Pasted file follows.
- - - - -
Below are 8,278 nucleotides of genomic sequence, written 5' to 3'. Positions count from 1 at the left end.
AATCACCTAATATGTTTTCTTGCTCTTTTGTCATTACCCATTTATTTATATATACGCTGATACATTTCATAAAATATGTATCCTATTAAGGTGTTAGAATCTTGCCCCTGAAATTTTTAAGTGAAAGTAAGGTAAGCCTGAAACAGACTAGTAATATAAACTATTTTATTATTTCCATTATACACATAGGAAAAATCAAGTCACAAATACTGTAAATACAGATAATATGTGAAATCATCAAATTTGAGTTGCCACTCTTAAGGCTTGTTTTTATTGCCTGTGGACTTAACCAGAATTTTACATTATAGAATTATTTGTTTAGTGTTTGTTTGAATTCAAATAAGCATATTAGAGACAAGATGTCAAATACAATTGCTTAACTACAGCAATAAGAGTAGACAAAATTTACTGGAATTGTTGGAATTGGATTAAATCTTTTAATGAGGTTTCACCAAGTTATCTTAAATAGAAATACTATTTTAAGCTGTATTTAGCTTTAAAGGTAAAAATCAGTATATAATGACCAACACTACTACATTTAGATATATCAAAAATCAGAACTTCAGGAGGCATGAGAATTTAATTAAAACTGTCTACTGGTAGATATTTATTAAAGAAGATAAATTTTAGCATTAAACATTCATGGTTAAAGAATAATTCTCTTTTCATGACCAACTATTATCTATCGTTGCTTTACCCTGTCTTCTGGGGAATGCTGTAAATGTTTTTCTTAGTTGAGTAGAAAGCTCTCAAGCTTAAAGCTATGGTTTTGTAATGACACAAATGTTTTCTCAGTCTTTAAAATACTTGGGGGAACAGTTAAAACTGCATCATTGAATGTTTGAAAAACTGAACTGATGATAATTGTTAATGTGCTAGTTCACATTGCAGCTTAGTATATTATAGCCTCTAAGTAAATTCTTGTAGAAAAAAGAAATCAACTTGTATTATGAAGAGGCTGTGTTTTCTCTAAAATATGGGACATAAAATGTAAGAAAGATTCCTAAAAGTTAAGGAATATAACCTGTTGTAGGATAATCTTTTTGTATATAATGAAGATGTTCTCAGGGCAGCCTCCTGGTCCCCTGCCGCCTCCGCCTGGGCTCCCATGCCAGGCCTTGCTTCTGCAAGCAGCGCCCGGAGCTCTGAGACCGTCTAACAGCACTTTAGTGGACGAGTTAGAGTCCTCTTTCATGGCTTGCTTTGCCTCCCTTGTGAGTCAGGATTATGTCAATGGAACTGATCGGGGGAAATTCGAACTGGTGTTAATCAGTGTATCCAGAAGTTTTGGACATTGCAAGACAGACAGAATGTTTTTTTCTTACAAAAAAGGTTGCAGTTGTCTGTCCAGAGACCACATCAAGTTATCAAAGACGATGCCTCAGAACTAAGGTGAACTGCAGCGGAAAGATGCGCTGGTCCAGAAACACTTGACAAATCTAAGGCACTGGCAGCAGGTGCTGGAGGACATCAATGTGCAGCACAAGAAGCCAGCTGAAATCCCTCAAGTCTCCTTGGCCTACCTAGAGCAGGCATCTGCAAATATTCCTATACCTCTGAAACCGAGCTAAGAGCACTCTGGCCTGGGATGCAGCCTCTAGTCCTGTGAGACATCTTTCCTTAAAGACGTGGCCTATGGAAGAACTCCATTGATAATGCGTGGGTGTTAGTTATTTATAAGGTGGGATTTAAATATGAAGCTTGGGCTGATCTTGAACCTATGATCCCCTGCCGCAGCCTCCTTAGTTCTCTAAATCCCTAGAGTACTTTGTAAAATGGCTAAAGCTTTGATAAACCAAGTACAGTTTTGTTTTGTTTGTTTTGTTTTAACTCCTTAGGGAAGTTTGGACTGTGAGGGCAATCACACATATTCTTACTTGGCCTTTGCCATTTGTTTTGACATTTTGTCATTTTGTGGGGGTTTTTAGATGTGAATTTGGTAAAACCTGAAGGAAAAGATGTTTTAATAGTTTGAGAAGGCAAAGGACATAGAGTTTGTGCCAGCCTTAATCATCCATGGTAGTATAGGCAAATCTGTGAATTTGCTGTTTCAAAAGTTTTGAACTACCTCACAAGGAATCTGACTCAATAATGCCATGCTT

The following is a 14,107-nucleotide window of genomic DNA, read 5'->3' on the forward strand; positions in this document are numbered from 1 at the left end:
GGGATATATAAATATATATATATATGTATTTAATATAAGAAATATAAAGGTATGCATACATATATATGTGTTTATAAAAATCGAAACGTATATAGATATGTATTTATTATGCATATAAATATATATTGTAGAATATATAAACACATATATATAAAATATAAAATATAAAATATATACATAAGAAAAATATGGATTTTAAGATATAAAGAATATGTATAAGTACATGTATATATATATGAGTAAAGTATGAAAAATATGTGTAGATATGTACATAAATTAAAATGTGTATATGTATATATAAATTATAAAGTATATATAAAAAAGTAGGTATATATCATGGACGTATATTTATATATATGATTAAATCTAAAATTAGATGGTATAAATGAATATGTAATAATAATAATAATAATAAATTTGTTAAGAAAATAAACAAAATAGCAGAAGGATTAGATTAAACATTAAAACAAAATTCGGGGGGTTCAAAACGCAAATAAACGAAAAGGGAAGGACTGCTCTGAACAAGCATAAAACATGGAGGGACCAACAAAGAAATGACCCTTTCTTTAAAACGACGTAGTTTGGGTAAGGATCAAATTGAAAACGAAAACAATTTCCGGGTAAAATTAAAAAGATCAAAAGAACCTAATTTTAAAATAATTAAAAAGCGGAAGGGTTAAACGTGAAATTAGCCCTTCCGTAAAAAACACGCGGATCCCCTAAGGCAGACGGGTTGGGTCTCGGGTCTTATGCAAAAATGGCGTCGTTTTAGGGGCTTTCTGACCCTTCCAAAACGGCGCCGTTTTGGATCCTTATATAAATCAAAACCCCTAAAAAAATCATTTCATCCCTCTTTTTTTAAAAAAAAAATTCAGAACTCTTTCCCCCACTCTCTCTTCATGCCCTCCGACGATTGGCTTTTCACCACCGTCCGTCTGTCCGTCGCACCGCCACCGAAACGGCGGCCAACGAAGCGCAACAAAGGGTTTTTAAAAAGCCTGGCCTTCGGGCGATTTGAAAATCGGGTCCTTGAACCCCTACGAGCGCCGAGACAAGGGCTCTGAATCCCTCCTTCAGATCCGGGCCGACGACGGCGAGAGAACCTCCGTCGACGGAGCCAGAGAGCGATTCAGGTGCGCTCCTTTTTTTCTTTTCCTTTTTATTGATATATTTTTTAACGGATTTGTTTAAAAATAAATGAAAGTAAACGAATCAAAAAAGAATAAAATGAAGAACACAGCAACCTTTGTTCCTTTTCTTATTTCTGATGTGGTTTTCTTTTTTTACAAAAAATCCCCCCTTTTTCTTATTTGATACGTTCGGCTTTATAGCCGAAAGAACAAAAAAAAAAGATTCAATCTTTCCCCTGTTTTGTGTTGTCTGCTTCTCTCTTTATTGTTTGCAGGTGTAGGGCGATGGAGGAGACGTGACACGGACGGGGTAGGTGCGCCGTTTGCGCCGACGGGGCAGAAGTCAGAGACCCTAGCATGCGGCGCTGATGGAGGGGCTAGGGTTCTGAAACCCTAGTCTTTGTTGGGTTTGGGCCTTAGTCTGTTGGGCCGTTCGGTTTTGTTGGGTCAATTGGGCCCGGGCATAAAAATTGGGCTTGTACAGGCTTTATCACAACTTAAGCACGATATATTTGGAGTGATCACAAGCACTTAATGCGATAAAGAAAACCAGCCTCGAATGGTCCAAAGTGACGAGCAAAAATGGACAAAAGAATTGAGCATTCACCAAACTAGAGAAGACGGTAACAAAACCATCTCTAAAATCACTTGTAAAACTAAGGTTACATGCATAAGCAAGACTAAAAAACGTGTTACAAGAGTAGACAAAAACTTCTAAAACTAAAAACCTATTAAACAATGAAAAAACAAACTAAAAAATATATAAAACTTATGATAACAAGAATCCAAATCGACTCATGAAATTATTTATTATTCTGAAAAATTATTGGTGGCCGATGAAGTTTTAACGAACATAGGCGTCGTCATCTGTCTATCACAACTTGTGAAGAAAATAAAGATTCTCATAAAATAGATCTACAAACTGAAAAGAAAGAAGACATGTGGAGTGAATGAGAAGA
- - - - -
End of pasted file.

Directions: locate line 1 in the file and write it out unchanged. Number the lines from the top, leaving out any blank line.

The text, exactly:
Below are 8,278 nucleotides of genomic sequence, written 5' to 3'. Positions count from 1 at the left end.